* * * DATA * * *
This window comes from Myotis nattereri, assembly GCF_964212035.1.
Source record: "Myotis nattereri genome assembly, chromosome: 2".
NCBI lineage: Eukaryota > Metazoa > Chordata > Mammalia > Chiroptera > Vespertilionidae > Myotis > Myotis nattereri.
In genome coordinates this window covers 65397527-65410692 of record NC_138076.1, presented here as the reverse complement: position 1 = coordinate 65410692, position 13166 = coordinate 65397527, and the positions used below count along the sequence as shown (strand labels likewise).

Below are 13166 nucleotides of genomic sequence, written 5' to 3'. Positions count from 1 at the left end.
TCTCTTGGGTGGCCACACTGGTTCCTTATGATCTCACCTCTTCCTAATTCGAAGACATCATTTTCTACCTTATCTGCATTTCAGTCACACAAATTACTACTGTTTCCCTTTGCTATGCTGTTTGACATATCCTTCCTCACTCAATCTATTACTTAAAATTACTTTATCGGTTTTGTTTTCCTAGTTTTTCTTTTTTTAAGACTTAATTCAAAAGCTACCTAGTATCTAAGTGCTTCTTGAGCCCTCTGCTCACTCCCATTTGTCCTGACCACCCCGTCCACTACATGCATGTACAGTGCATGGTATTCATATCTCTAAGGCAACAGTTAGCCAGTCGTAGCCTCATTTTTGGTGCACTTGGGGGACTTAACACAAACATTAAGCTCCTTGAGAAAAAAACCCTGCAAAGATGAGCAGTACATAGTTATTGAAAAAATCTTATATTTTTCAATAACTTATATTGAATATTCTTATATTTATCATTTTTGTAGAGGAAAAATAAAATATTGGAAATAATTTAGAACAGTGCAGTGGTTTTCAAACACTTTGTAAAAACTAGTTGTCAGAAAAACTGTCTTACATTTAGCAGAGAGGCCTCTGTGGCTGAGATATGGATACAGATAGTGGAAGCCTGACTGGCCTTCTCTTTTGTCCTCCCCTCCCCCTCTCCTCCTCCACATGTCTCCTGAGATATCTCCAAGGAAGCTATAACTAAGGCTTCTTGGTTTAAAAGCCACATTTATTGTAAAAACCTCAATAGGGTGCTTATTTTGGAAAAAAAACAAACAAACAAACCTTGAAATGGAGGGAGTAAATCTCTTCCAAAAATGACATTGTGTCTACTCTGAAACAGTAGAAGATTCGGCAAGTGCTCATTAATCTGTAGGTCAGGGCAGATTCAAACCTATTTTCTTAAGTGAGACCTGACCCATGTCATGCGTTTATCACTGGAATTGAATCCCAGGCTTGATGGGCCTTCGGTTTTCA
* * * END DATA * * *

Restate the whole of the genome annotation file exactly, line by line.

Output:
This window comes from Myotis nattereri, assembly GCF_964212035.1.
Source record: "Myotis nattereri genome assembly, chromosome: 2".
NCBI lineage: Eukaryota > Metazoa > Chordata > Mammalia > Chiroptera > Vespertilionidae > Myotis > Myotis nattereri.
In genome coordinates this window covers 65397527-65410692 of record NC_138076.1, presented here as the reverse complement: position 1 = coordinate 65410692, position 13166 = coordinate 65397527, and the positions used below count along the sequence as shown (strand labels likewise).

Below are 13166 nucleotides of genomic sequence, written 5' to 3'. Positions count from 1 at the left end.
TCTCTTGGGTGGCCACACTGGTTCCTTATGATCTCACCTCTTCCTAATTCGAAGACATCATTTTCTACCTTATCTGCATTTCAGTCACACAAATTACTACTGTTTCCCTTTGCTATGCTGTTTGACATATCCTTCCTCACTCAATCTATTACTTAAAATTACTTTATCGGTTTTGTTTTCCTAGTTTTTCTTTTTTTAAGACTTAATTCAAAAGCTACCTAGTATCTAAGTGCTTCTTGAGCCCTCTGCTCACTCCCATTTGTCCTGACCACCCCGTCCACTACATGCATGTACAGTGCATGGTATTCATATCTCTAAGGCAACAGTTAGCCAGTCGTAGCCTCATTTTTGGTGCACTTGGGGGACTTAACACAAACATTAAGCTCCTTGAGAAAAAAACCCTGCAAAGATGAGCAGTACATAGTTATTGAAAAAATCTTATATTTTTCAATAACTTATATTGAATATTCTTATATTTATCATTTTTGTAGAGGAAAAATAAAATATTGGAAATAATTTAGAACAGTGCAGTGGTTTTCAAACACTTTGTAAAAACTAGTTGTCAGAAAAACTGTCTTACATTTAGCAGAGAGGCCTCTGTGGCTGAGATATGGATACAGATAGTGGAAGCCTGACTGGCCTTCTCTTTTGTCCTCCCCTCCCCCTCTCCTCCTCCACATGTCTCCTGAGATATCTCCAAGGAAGCTATAACTAAGGCTTCTTGGTTTAAAAGCCACATTTATTGTAAAAACCTCAATAGGGTGCTTATTTTGGAAAAAAAACAAACAAACAAACCTTGAAATGGAGGGAGTAAATCTCTTCCAAAAATGACATTGTGTCTACTCTGAAACAGTAGAAGATTCGGCAAGTGCTCATTAATCTGTAGGTCAGGGCAGATTCAAACCTATTTTCTTAAGTGAGACCTGACCCATGTCATGCGTTTATCACTGGAATTGAATCCCAGGCTTGATGGGCCTTCGGTTTTCA